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Deleted functions in C++11

By FANG LU posted Tue March 24, 2020 07:39 PM

  

The deleted functions feature is introduced into the C++11 standard. In this article, I will explain this feature and provide some examples on how to use it.

 

Background

C++ has six kinds of special member functions:

  • Default constructors
  • Destructors
  • Copy constructors
  • Copy assignment operators
  • Move constructors
  • Move assignment operators

These special member functions are used to create, destroy, initialize, convert, and copy class objects.

 

Suppose that you haven't defined a certain special member function for a class; when such a special member function is needed, the compiler will implicitly declare a default special member function for this class. For example:


Example 1

class X{

public:

 X();

};

 

int main(){

 X x1;

 X x2=x1;       // Fine. A default copy constructor is implicitly

                // defined and called by the compiler.

 X x3;

 x3=x1;          // Fine. A default copy assignment operator is

                 // implicitly defined and called by the compiler.

}

 

In this example, there is no user-defined copy constructor or copy assignment operator. However, when these two special member functions are needed, the compiler will implicitly declare a default copy constructor and a copy assignment operator.

 

Problems

In some cases, having the compiler define special member functions implicitly can benefit programmers:

  • Programmers need not to manually define these special member functions. The manual definition requires more coding effort.
  • The compiler implicitly defined member functions are more efficient than the user-defined special member functions.

 

However, it might become a problem if you want to forbid copy or assignment operations between class objects. but you cannot stop the compiler from defining the default copy constructor or copy assignment operator implicitly.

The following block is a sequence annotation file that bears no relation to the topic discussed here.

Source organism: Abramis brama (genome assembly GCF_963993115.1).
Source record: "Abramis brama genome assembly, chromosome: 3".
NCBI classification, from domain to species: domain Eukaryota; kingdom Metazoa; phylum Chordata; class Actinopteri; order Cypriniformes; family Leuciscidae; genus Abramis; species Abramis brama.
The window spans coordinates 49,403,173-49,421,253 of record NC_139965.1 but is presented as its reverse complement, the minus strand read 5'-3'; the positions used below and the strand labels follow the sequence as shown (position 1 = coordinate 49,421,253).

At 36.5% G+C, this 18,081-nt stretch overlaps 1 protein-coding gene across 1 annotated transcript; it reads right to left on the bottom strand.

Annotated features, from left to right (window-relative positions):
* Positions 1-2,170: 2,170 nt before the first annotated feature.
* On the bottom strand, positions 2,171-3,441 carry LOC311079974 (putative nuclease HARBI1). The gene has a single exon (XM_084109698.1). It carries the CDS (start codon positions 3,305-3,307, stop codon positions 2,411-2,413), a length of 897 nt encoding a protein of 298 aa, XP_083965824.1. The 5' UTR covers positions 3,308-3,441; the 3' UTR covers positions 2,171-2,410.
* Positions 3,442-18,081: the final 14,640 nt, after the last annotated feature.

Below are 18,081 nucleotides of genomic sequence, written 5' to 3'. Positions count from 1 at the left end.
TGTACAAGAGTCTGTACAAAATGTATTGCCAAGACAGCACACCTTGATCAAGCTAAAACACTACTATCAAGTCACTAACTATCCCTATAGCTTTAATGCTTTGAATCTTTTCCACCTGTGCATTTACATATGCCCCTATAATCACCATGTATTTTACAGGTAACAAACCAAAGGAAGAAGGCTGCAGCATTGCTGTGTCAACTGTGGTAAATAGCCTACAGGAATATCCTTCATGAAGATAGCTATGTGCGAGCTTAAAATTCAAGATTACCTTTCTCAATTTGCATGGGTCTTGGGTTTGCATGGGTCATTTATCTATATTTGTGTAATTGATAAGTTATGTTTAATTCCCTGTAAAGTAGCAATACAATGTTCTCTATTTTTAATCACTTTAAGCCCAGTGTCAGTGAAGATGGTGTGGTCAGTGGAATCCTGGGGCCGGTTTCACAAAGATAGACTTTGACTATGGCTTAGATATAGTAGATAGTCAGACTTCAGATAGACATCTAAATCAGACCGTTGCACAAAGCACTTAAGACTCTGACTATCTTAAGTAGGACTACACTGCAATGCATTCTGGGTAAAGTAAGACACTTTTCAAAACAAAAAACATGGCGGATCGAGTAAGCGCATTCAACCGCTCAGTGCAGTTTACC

To address this problem, C++11 introduced the deleted functions feature.

 

Deleted functions

The C++11 standard introduced deleted function declaration as a new form of function declaration.

 

To declare a deleted function, you can append the “=delete;” specifier to the end of a function declaration. The compiler prohibits the usage of a deleted function. For example, you can declare the implicitly defined copy constructor and copy assignment operator of class X as deleted functions to prevent object copy of that class.


Example 2

class X{

 public:

   X();

   X(const X&) = delete;                                     //deleted copy constructor

  X& operator = (const X &) = delete;               //deleted copy assignment operator

};

 

int main(){

 X x1;

 X x2=x1;        //Error. The usage of the copy constructor is disabled.

 X x3;

 x3=x1;           //Error. The usage of the copy assignment operator is disabled.

}

 

In example 2, although only one copy constructor and one copy assignment operator are declared as deleted functions explicitly, the compiler can detect the declarations of the user-defined copy constructor and copy assignment operator. Thus, the compiler will no longer implicitly define any other copy constructors or copy assignment operators that have different parameters. In this case, the copy and assign operations between class objects are totally prohibited.

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